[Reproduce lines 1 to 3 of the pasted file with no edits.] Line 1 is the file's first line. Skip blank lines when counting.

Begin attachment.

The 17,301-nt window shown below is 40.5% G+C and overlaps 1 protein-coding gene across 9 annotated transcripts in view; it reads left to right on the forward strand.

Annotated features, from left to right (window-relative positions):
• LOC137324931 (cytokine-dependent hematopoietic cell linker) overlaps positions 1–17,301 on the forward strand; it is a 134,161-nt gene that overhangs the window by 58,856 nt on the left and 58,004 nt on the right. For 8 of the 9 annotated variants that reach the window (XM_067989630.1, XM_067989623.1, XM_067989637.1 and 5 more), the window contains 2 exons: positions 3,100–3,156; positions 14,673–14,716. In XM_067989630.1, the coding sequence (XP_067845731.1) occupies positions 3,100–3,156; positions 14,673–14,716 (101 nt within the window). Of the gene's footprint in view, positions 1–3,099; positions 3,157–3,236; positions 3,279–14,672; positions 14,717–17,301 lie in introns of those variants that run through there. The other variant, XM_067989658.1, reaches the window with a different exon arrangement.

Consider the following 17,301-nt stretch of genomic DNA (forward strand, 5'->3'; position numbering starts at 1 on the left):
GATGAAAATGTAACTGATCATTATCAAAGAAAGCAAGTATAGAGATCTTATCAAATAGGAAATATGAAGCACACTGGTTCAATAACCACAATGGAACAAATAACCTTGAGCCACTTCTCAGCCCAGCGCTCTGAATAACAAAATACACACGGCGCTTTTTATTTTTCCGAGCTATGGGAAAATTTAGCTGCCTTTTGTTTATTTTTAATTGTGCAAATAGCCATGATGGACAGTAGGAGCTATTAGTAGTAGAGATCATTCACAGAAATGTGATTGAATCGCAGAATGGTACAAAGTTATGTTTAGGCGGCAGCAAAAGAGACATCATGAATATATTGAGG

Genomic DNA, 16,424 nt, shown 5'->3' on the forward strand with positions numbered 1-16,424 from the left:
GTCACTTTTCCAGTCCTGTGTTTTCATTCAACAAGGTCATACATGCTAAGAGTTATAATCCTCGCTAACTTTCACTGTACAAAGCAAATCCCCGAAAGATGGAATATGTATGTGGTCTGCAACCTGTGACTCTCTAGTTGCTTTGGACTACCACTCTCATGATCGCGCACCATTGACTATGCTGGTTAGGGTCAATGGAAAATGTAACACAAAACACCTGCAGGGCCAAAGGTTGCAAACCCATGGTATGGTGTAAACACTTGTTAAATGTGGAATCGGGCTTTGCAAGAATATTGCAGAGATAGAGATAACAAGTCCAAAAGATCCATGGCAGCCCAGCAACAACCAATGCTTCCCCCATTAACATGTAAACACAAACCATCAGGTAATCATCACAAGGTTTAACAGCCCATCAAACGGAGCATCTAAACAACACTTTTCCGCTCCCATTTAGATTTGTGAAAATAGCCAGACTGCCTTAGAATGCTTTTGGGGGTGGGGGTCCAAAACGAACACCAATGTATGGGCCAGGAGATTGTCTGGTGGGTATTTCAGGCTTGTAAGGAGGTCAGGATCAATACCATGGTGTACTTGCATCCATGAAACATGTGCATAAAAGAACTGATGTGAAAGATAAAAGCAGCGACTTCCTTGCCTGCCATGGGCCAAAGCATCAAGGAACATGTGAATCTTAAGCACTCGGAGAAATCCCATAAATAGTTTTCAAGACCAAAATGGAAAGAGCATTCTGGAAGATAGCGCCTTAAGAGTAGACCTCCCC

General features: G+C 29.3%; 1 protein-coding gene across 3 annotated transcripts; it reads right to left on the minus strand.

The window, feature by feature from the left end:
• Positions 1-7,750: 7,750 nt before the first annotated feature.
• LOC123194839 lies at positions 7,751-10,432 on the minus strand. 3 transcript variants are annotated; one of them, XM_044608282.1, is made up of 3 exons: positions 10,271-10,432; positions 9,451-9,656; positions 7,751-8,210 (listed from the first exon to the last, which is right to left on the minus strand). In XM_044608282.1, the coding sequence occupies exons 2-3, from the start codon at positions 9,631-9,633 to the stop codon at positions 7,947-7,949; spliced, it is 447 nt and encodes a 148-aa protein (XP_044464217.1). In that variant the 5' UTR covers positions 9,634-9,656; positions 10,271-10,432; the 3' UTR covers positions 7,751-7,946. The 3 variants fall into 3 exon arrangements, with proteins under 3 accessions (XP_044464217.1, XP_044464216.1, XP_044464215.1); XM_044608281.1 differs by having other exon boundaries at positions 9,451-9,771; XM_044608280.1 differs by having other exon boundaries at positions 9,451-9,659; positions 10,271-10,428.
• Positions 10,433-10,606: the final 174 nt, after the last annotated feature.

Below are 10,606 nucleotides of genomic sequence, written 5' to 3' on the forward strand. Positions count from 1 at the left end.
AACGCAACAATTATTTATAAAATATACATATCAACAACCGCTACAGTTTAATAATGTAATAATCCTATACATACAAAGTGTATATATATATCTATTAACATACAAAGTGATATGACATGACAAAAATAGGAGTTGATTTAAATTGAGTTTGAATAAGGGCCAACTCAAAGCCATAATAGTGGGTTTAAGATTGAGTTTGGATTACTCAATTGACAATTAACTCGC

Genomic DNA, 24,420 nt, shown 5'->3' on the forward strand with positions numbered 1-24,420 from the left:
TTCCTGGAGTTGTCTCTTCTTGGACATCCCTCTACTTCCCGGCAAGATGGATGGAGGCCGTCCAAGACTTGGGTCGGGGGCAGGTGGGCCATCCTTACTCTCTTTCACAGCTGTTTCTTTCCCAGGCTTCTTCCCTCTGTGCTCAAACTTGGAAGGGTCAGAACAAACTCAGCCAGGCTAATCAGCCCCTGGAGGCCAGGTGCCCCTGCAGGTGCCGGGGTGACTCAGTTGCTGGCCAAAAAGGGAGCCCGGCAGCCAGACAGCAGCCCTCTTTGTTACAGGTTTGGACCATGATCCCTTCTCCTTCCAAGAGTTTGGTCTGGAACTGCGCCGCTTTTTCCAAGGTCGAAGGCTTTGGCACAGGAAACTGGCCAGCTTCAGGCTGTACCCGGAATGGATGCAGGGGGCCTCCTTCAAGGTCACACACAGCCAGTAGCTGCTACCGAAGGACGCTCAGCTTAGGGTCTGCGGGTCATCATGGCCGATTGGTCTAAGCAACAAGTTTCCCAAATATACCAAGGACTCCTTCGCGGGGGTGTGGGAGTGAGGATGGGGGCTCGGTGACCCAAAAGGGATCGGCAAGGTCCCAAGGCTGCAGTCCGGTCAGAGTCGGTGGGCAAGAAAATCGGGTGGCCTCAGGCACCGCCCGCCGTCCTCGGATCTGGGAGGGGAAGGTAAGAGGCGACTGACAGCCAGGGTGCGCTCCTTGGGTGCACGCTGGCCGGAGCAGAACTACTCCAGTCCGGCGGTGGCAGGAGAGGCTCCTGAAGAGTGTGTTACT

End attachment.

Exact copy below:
The 17,301-nt window shown below is 40.5% G+C and overlaps 1 protein-coding gene across 9 annotated transcripts in view; it reads left to right on the forward strand.

Annotated features, from left to right (window-relative positions):
• LOC137324931 (cytokine-dependent hematopoietic cell linker) overlaps positions 1–17,301 on the forward strand; it is a 134,161-nt gene that overhangs the window by 58,856 nt on the left and 58,004 nt on the right. For 8 of the 9 annotated variants that reach the window (XM_067989630.1, XM_067989623.1, XM_067989637.1 and 5 more), the window contains 2 exons: positions 3,100–3,156; positions 14,673–14,716. In XM_067989630.1, the coding sequence (XP_067845731.1) occupies positions 3,100–3,156; positions 14,673–14,716 (101 nt within the window). Of the gene's footprint in view, positions 1–3,099; positions 3,157–3,236; positions 3,279–14,672; positions 14,717–17,301 lie in introns of those variants that run through there. The other variant, XM_067989658.1, reaches the window with a different exon arrangement.